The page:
Oddly, though, as grounds for rejecting those prejudices, they invoke the same ancestors' practice. Marriage and parenthood at very early ages used to be widespread, which means, Professor Reynolds assures us, that teen sex is the ordinary course of things. Marriage and parenthood are, however, the polar opposites of casual, promiscuous sex (which is what "teen sex" refers to in this context). Previous societies expected everyone who played at sex to follow the adult rules. Contemporary amoralism has devised a set of children's rules. Unsurprisingly, it is now appalled by the results.
Libertinarians are not appalled, because, again like true philosophes, they don't examine those results very closely. First, they ignore the most important result of early promiscuity, namely, the formation of bad sexual habits that will blight their victims' lives or necessitate considerable exercise of will power to overcome. Parents worry about how the habits that their children form in areas like studying and socializing and drinking will affect their later lives. Habits concerning sex have consequences, too.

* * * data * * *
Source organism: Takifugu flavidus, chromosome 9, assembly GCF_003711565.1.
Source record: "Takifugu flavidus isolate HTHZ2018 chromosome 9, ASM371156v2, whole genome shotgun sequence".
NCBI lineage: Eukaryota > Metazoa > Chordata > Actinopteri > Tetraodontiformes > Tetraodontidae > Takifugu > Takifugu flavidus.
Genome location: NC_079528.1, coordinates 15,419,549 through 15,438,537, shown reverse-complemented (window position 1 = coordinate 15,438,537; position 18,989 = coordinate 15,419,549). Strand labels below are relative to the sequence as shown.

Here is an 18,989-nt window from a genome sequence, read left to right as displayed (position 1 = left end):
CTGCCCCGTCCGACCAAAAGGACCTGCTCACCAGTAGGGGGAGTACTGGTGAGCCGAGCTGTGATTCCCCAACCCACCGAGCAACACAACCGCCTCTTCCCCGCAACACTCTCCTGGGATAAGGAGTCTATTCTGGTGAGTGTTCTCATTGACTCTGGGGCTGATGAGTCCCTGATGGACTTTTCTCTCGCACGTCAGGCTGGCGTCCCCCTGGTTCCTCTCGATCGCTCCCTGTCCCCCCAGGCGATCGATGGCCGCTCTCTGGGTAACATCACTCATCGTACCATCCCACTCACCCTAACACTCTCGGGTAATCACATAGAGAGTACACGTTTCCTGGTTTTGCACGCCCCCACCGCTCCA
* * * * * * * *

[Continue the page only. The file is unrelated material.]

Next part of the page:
Professor Reynolds, according to his autobiographical snippet, didn't suffer any harm from early sexual experimentation, but anybody who has observed enough people has seen plenty of less fortunate outcomes. On a broader scale, the rising acceptance of casual teen sex has led to adults who have more trouble than ever before getting married, staying married, caring for children and avoiding obvious misconduct in their dealings with the opposite sex. As Aristotle and Aquinas taught, we are creatures of our habits, which govern our conduct more forcefully than our reasoning faculties.